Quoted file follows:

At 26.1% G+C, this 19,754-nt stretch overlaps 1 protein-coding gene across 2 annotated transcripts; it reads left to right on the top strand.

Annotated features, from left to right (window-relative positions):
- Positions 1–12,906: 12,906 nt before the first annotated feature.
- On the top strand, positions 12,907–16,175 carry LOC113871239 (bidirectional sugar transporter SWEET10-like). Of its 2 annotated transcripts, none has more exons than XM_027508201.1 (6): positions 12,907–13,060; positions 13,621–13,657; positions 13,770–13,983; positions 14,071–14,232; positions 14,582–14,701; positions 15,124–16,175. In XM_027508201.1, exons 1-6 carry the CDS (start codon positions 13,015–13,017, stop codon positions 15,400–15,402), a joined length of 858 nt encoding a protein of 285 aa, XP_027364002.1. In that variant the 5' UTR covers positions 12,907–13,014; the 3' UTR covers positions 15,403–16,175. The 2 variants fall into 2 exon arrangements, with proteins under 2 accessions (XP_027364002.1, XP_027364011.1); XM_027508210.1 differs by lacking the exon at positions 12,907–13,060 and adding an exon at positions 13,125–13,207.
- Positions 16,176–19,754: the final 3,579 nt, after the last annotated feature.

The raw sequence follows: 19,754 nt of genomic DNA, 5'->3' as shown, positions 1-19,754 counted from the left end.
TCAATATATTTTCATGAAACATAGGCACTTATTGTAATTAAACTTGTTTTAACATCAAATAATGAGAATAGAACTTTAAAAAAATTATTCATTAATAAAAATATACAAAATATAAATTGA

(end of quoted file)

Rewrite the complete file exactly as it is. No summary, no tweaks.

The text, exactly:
At 26.1% G+C, this 19,754-nt stretch overlaps 1 protein-coding gene across 2 annotated transcripts; it reads left to right on the top strand.

Annotated features, from left to right (window-relative positions):
- Positions 1–12,906: 12,906 nt before the first annotated feature.
- On the top strand, positions 12,907–16,175 carry LOC113871239 (bidirectional sugar transporter SWEET10-like). Of its 2 annotated transcripts, none has more exons than XM_027508201.1 (6): positions 12,907–13,060; positions 13,621–13,657; positions 13,770–13,983; positions 14,071–14,232; positions 14,582–14,701; positions 15,124–16,175. In XM_027508201.1, exons 1-6 carry the CDS (start codon positions 13,015–13,017, stop codon positions 15,400–15,402), a joined length of 858 nt encoding a protein of 285 aa, XP_027364002.1. In that variant the 5' UTR covers positions 12,907–13,014; the 3' UTR covers positions 15,403–16,175. The 2 variants fall into 2 exon arrangements, with proteins under 2 accessions (XP_027364002.1, XP_027364011.1); XM_027508210.1 differs by lacking the exon at positions 12,907–13,060 and adding an exon at positions 13,125–13,207.
- Positions 16,176–19,754: the final 3,579 nt, after the last annotated feature.

The raw sequence follows: 19,754 nt of genomic DNA, 5'->3' as shown, positions 1-19,754 counted from the left end.
TCAATATATTTTCATGAAACATAGGCACTTATTGTAATTAAACTTGTTTTAACATCAAATAATGAGAATAGAACTTTAAAAAAATTATTCATTAATAAAAATATACAAAATATAAATTGA